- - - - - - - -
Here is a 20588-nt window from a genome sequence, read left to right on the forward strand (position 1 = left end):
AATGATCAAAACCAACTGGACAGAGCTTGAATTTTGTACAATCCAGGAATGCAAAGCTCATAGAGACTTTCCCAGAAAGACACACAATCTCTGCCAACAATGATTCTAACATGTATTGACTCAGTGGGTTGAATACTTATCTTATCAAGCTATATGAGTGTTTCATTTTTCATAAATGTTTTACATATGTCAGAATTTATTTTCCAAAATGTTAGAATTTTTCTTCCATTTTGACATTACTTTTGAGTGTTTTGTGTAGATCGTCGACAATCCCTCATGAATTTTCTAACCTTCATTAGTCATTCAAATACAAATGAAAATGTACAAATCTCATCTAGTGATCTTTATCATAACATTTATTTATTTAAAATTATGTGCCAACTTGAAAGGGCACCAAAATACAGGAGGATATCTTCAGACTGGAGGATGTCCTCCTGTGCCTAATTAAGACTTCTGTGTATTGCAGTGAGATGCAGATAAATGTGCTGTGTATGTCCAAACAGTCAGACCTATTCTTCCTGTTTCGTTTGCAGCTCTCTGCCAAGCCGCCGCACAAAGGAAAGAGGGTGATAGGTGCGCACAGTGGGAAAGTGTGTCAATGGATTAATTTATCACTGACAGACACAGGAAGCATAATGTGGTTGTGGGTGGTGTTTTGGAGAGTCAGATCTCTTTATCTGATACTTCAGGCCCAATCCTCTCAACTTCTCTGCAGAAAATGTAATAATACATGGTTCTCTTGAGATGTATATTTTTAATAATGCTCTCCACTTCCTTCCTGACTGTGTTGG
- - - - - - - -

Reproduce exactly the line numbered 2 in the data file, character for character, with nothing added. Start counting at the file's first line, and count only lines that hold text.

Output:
AATGATCAAAACCAACTGGACAGAGCTTGAATTTTGTACAATCCAGGAATGCAAAGCTCATAGAGACTTTCCCAGAAAGACACACAATCTCTGCCAACAATGATTCTAACATGTATTGACTCAGTGGGTTGAATACTTATCTTATCAAGCTATATGAGTGTTTCATTTTTCATAAATGTTTTACATATGTCAGAATTTATTTTCCAAAATGTTAGAATTTTTCTTCCATTTTGACATTACTTTTGAGTGTTTTGTGTAGATCGTCGACAATCCCTCATGAATTTTCTAACCTTCATTAGTCATTCAAATACAAATGAAAATGTACAAATCTCATCTAGTGATCTTTATCATAACATTTATTTATTTAAAATTATGTGCCAACTTGAAAGGGCACCAAAATACAGGAGGATATCTTCAGACTGGAGGATGTCCTCCTGTGCCTAATTAAGACTTCTGTGTATTGCAGTGAGATGCAGATAAATGTGCTGTGTATGTCCAAACAGTCAGACCTATTCTTCCTGTTTCGTTTGCAGCTCTCTGCCAAGCCGCCGCACAAAGGAAAGAGGGTGATAGGTGCGCACAGTGGGAAAGTGTGTCAATGGATTAATTTATCACTGACAGACACAGGAAGCATAATGTGGTTGTGGGTGGTGTTTTGGAGAGTCAGATCTCTTTATCTGATACTTCAGGCCCAATCCTCTCAACTTCTCTGCAGAAAATGTAATAATACATGGTTCTCTTGAGATGTATATTTTTAATAATGCTCTCCACTTCCTTCCTGACTGTGTTGG